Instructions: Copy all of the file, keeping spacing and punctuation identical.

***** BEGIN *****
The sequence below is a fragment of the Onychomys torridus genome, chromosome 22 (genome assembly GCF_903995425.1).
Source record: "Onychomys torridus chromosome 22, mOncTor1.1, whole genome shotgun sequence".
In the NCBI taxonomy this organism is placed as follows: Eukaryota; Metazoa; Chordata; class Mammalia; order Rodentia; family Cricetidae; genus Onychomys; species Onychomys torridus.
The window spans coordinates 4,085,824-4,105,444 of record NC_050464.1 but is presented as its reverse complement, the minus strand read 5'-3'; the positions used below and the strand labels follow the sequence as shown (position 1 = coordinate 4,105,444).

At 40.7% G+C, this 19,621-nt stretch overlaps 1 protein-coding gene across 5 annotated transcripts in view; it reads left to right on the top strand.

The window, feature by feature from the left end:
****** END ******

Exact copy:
The sequence below is a fragment of the Onychomys torridus genome, chromosome 22 (genome assembly GCF_903995425.1).
Source record: "Onychomys torridus chromosome 22, mOncTor1.1, whole genome shotgun sequence".
In the NCBI taxonomy this organism is placed as follows: Eukaryota; Metazoa; Chordata; class Mammalia; order Rodentia; family Cricetidae; genus Onychomys; species Onychomys torridus.
The window spans coordinates 4,085,824-4,105,444 of record NC_050464.1 but is presented as its reverse complement, the minus strand read 5'-3'; the positions used below and the strand labels follow the sequence as shown (position 1 = coordinate 4,105,444).

At 40.7% G+C, this 19,621-nt stretch overlaps 1 protein-coding gene across 5 annotated transcripts in view; it reads left to right on the top strand.

The window, feature by feature from the left end: